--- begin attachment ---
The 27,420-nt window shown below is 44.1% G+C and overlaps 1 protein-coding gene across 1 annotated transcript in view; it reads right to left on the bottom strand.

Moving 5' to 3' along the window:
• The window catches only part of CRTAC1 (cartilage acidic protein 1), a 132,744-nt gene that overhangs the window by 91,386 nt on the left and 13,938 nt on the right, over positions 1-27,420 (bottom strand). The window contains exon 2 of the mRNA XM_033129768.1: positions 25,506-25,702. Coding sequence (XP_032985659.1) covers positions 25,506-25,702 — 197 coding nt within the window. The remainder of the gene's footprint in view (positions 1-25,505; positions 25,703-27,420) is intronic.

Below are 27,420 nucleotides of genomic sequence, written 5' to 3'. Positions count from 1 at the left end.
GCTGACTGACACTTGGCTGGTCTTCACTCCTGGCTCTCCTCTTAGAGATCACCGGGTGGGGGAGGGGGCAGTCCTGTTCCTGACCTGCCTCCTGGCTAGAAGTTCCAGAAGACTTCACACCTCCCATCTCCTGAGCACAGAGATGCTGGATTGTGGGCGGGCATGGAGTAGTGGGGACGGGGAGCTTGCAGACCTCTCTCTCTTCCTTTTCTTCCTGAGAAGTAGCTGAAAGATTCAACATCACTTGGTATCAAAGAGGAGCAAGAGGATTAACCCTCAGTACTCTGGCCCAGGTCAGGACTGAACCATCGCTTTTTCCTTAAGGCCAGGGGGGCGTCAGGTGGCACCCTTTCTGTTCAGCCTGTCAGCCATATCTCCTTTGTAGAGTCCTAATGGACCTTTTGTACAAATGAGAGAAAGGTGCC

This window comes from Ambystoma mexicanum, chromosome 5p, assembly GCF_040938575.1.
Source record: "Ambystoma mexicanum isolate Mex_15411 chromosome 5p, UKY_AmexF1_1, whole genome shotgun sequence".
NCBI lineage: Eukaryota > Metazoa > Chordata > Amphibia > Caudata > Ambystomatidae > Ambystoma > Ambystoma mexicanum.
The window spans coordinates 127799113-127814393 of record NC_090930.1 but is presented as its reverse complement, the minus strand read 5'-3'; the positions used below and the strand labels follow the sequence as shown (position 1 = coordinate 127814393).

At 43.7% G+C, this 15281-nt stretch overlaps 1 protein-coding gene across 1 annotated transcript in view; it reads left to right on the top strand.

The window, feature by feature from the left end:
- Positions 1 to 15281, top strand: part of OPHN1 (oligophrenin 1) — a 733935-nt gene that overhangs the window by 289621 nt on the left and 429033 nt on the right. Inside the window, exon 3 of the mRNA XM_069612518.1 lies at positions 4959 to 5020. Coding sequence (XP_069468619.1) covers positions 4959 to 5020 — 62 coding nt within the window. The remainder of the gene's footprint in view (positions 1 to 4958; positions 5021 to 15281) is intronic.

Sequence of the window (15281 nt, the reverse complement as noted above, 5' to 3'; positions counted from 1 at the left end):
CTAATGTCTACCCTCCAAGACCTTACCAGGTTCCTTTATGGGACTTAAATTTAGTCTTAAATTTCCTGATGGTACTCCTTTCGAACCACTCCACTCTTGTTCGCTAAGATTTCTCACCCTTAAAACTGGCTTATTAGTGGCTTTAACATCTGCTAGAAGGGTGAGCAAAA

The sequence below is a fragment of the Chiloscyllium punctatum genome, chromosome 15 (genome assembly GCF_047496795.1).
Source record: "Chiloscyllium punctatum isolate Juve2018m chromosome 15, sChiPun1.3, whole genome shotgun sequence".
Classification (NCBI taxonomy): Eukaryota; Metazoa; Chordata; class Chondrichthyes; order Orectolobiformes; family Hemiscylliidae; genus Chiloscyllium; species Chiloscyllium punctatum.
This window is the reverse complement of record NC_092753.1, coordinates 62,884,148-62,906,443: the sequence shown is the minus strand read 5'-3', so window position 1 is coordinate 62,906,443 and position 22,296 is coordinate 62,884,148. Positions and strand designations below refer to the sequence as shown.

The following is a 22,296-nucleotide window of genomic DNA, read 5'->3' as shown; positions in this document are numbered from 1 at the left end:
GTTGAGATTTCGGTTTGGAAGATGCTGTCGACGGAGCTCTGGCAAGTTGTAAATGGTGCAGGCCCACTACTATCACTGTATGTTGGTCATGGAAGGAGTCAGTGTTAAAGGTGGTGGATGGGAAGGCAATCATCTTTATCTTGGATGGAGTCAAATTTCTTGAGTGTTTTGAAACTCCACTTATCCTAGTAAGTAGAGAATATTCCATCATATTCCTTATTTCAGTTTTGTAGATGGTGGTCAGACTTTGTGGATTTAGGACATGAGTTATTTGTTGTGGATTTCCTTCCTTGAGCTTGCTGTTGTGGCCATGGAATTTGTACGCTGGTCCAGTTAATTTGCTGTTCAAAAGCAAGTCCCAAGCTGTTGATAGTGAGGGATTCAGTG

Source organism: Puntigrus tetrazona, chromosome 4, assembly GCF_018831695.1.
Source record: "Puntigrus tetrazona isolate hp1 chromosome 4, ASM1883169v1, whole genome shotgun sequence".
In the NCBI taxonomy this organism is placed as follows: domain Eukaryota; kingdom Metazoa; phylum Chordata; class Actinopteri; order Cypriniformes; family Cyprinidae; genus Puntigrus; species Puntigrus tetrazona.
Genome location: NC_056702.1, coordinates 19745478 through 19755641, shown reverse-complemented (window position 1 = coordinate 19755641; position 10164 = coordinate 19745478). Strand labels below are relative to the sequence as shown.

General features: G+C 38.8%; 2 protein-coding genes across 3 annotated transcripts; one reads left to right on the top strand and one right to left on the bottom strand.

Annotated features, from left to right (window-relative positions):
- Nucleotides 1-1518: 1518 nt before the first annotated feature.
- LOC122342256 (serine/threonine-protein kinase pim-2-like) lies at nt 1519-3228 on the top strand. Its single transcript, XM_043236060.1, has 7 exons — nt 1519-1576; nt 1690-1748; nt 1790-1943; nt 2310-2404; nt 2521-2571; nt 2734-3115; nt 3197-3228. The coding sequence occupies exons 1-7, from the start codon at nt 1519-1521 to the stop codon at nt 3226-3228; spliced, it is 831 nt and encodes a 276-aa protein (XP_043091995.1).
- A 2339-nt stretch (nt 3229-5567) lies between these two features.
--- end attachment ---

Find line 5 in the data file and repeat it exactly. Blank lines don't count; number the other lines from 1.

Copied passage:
GCTGACTGACACTTGGCTGGTCTTCACTCCTGGCTCTCCTCTTAGAGATCACCGGGTGGGGGAGGGGGCAGTCCTGTTCCTGACCTGCCTCCTGGCTAGAAGTTCCAGAAGACTTCACACCTCCCATCTCCTGAGCACAGAGATGCTGGATTGTGGGCGGGCATGGAGTAGTGGGGACGGGGAGCTTGCAGACCTCTCTCTCTTCCTTTTCTTCCTGAGAAGTAGCTGAAAGATTCAACATCACTTGGTATCAAAGAGGAGCAAGAGGATTAACCCTCAGTACTCTGGCCCAGGTCAGGACTGAACCATCGCTTTTTCCTTAAGGCCAGGGGGGCGTCAGGTGGCACCCTTTCTGTTCAGCCTGTCAGCCATATCTCCTTTGTAGAGTCCTAATGGACCTTTTGTACAAATGAGAGAAAGGTGCC